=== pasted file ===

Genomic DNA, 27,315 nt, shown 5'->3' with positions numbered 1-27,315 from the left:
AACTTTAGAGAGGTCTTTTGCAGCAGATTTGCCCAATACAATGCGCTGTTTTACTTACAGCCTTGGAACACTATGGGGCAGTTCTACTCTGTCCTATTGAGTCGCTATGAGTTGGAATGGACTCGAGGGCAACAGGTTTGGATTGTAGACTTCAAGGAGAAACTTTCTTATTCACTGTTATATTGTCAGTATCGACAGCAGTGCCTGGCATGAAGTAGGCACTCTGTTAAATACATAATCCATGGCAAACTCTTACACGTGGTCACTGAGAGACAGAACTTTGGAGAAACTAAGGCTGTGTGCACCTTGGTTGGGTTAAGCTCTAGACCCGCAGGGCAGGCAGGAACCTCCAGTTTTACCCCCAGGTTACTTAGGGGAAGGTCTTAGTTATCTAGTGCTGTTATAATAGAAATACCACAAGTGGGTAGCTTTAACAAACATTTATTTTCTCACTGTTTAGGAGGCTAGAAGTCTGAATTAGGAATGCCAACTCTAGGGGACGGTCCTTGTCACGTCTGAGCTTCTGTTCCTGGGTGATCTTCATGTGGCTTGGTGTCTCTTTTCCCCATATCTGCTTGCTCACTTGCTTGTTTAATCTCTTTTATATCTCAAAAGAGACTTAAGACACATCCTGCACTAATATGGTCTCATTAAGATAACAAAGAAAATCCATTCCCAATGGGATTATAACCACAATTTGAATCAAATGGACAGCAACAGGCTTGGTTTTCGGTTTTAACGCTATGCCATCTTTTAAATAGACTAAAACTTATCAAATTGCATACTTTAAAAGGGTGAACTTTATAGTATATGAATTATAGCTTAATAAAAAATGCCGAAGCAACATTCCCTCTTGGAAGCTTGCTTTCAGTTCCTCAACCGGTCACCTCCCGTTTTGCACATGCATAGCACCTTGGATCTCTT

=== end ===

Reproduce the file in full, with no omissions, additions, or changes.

Genomic DNA, 27,315 nt, shown 5'->3' with positions numbered 1-27,315 from the left:
AACTTTAGAGAGGTCTTTTGCAGCAGATTTGCCCAATACAATGCGCTGTTTTACTTACAGCCTTGGAACACTATGGGGCAGTTCTACTCTGTCCTATTGAGTCGCTATGAGTTGGAATGGACTCGAGGGCAACAGGTTTGGATTGTAGACTTCAAGGAGAAACTTTCTTATTCACTGTTATATTGTCAGTATCGACAGCAGTGCCTGGCATGAAGTAGGCACTCTGTTAAATACATAATCCATGGCAAACTCTTACACGTGGTCACTGAGAGACAGAACTTTGGAGAAACTAAGGCTGTGTGCACCTTGGTTGGGTTAAGCTCTAGACCCGCAGGGCAGGCAGGAACCTCCAGTTTTACCCCCAGGTTACTTAGGGGAAGGTCTTAGTTATCTAGTGCTGTTATAATAGAAATACCACAAGTGGGTAGCTTTAACAAACATTTATTTTCTCACTGTTTAGGAGGCTAGAAGTCTGAATTAGGAATGCCAACTCTAGGGGACGGTCCTTGTCACGTCTGAGCTTCTGTTCCTGGGTGATCTTCATGTGGCTTGGTGTCTCTTTTCCCCATATCTGCTTGCTCACTTGCTTGTTTAATCTCTTTTATATCTCAAAAGAGACTTAAGACACATCCTGCACTAATATGGTCTCATTAAGATAACAAAGAAAATCCATTCCCAATGGGATTATAACCACAATTTGAATCAAATGGACAGCAACAGGCTTGGTTTTCGGTTTTAACGCTATGCCATCTTTTAAATAGACTAAAACTTATCAAATTGCATACTTTAAAAGGGTGAACTTTATAGTATATGAATTATAGCTTAATAAAAAATGCCGAAGCAACATTCCCTCTTGGAAGCTTGCTTTCAGTTCCTCAACCGGTCACCTCCCGTTTTGCACATGCATAGCACCTTGGATCTCTT